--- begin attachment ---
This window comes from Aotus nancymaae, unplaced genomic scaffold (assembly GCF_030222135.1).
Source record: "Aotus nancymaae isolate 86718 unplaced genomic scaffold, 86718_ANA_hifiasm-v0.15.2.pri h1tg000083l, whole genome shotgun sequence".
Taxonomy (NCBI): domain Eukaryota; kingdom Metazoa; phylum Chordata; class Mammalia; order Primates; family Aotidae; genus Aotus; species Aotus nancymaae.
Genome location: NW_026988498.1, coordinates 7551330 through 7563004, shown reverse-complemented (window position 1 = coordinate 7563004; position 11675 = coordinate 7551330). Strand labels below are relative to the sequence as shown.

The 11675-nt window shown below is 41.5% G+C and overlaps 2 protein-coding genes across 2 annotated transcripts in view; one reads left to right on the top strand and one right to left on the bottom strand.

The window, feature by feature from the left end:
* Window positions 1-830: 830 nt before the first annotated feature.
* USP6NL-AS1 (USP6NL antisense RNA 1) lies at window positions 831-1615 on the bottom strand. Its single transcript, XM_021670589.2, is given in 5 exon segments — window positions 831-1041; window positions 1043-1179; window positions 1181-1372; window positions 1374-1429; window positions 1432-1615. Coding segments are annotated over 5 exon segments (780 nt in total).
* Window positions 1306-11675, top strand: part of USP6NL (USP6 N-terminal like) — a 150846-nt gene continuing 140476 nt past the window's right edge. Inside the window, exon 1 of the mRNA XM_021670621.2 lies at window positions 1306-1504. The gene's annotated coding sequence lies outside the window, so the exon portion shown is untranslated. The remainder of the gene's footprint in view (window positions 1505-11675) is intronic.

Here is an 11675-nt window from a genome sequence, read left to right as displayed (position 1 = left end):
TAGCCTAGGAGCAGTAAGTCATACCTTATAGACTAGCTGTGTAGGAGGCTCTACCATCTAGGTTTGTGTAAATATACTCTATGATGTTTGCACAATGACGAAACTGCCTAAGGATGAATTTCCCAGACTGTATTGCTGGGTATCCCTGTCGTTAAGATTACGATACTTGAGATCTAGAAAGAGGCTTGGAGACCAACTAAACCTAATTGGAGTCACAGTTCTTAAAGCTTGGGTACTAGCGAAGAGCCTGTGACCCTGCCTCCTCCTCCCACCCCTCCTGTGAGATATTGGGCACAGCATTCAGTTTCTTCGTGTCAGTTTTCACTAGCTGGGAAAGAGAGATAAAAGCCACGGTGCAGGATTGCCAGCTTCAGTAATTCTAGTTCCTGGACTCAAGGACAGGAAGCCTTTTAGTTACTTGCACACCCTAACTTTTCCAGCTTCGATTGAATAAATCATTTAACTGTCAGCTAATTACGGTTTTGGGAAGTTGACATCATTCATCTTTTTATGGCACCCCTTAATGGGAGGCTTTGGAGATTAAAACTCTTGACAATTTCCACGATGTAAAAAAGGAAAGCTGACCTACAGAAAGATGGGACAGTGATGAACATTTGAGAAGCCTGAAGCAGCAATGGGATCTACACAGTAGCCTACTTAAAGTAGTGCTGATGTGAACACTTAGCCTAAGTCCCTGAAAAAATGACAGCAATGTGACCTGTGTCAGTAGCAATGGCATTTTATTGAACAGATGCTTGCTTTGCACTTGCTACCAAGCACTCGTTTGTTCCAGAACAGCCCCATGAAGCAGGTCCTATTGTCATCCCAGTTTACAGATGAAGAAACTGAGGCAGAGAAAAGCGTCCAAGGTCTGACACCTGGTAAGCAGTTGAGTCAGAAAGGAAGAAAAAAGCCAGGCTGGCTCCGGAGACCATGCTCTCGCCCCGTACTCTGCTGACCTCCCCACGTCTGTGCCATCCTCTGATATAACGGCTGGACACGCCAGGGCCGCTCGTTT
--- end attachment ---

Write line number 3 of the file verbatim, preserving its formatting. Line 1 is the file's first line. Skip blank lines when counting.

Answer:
Taxonomy (NCBI): domain Eukaryota; kingdom Metazoa; phylum Chordata; class Mammalia; order Primates; family Aotidae; genus Aotus; species Aotus nancymaae.